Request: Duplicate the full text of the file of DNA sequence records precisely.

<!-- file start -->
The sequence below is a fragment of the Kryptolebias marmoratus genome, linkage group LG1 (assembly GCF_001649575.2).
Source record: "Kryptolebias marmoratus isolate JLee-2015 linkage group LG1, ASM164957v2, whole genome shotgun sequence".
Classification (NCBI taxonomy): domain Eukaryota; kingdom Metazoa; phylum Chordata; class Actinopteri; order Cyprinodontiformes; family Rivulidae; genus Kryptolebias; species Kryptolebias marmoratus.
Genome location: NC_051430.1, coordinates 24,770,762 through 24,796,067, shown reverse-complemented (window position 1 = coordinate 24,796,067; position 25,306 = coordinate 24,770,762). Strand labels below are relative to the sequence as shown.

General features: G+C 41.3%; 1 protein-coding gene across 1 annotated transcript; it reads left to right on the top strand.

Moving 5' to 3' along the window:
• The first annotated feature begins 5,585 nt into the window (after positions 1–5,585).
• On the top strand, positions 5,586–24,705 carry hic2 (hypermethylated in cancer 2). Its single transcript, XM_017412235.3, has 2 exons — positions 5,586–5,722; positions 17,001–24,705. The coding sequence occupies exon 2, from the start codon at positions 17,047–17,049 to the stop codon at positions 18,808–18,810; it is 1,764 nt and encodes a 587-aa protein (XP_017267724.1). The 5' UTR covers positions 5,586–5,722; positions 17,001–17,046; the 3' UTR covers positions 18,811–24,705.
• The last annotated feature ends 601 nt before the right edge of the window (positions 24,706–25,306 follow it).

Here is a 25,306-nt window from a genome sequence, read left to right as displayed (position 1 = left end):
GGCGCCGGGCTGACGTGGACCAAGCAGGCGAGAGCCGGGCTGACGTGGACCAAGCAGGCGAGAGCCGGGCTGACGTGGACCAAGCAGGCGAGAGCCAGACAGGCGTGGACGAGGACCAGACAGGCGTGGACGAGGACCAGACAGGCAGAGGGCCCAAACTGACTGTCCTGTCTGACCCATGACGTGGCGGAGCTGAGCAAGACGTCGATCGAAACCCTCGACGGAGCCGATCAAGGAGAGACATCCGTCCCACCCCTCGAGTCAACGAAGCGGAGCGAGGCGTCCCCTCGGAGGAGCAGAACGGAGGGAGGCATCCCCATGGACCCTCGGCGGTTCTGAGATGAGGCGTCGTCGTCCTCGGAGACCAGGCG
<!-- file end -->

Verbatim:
The sequence below is a fragment of the Kryptolebias marmoratus genome, linkage group LG1 (assembly GCF_001649575.2).
Source record: "Kryptolebias marmoratus isolate JLee-2015 linkage group LG1, ASM164957v2, whole genome shotgun sequence".
Classification (NCBI taxonomy): domain Eukaryota; kingdom Metazoa; phylum Chordata; class Actinopteri; order Cyprinodontiformes; family Rivulidae; genus Kryptolebias; species Kryptolebias marmoratus.
Genome location: NC_051430.1, coordinates 24,770,762 through 24,796,067, shown reverse-complemented (window position 1 = coordinate 24,796,067; position 25,306 = coordinate 24,770,762). Strand labels below are relative to the sequence as shown.

General features: G+C 41.3%; 1 protein-coding gene across 1 annotated transcript; it reads left to right on the top strand.

Moving 5' to 3' along the window:
• The first annotated feature begins 5,585 nt into the window (after positions 1–5,585).
• On the top strand, positions 5,586–24,705 carry hic2 (hypermethylated in cancer 2). Its single transcript, XM_017412235.3, has 2 exons — positions 5,586–5,722; positions 17,001–24,705. The coding sequence occupies exon 2, from the start codon at positions 17,047–17,049 to the stop codon at positions 18,808–18,810; it is 1,764 nt and encodes a 587-aa protein (XP_017267724.1). The 5' UTR covers positions 5,586–5,722; positions 17,001–17,046; the 3' UTR covers positions 18,811–24,705.
• The last annotated feature ends 601 nt before the right edge of the window (positions 24,706–25,306 follow it).

Here is a 25,306-nt window from a genome sequence, read left to right as displayed (position 1 = left end):
GGCGCCGGGCTGACGTGGACCAAGCAGGCGAGAGCCGGGCTGACGTGGACCAAGCAGGCGAGAGCCGGGCTGACGTGGACCAAGCAGGCGAGAGCCAGACAGGCGTGGACGAGGACCAGACAGGCGTGGACGAGGACCAGACAGGCAGAGGGCCCAAACTGACTGTCCTGTCTGACCCATGACGTGGCGGAGCTGAGCAAGACGTCGATCGAAACCCTCGACGGAGCCGATCAAGGAGAGACATCCGTCCCACCCCTCGAGTCAACGAAGCGGAGCGAGGCGTCCCCTCGGAGGAGCAGAACGGAGGGAGGCATCCCCATGGACCCTCGGCGGTTCTGAGATGAGGCGTCGTCGTCCTCGGAGACCAGGCG